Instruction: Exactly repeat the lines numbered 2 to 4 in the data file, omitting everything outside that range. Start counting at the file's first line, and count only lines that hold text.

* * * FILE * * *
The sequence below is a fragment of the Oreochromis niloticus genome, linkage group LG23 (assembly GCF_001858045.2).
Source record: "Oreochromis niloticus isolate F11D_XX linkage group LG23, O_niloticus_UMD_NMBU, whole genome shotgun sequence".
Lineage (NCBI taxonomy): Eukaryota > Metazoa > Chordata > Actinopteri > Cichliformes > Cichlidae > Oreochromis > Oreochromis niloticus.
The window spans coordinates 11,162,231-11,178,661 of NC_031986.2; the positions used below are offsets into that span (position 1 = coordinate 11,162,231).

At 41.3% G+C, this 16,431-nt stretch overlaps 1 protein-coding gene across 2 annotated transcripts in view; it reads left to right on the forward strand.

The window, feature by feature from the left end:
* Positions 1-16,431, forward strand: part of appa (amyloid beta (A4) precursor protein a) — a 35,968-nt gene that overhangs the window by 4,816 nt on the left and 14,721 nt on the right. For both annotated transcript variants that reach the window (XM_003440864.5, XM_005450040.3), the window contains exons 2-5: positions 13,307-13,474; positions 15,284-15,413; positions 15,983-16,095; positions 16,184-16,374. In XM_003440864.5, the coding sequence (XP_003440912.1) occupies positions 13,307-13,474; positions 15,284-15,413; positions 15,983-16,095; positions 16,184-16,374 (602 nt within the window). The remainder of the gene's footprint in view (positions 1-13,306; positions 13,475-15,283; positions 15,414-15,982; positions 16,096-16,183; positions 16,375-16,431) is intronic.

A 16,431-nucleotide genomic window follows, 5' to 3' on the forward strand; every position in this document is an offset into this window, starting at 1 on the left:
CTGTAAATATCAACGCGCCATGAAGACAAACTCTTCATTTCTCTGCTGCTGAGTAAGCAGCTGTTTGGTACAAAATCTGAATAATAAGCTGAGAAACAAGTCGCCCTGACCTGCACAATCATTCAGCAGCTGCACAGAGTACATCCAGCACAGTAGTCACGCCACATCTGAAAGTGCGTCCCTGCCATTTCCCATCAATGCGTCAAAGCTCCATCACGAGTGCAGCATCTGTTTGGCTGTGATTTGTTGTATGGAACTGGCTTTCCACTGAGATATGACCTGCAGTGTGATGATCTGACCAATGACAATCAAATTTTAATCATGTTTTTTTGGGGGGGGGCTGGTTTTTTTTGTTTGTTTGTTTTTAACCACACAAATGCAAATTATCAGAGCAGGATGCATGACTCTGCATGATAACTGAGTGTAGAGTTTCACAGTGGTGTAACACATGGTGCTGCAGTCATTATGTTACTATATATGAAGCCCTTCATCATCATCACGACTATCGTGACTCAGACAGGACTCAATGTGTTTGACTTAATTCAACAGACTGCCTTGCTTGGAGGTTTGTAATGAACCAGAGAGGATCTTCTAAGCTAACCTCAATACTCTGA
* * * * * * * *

Source record: "Oreochromis niloticus isolate F11D_XX linkage group LG23, O_niloticus_UMD_NMBU, whole genome shotgun sequence".
Lineage (NCBI taxonomy): Eukaryota > Metazoa > Chordata > Actinopteri > Cichliformes > Cichlidae > Oreochromis > Oreochromis niloticus.
The window spans coordinates 11,162,231-11,178,661 of NC_031986.2; the positions used below are offsets into that span (position 1 = coordinate 11,162,231).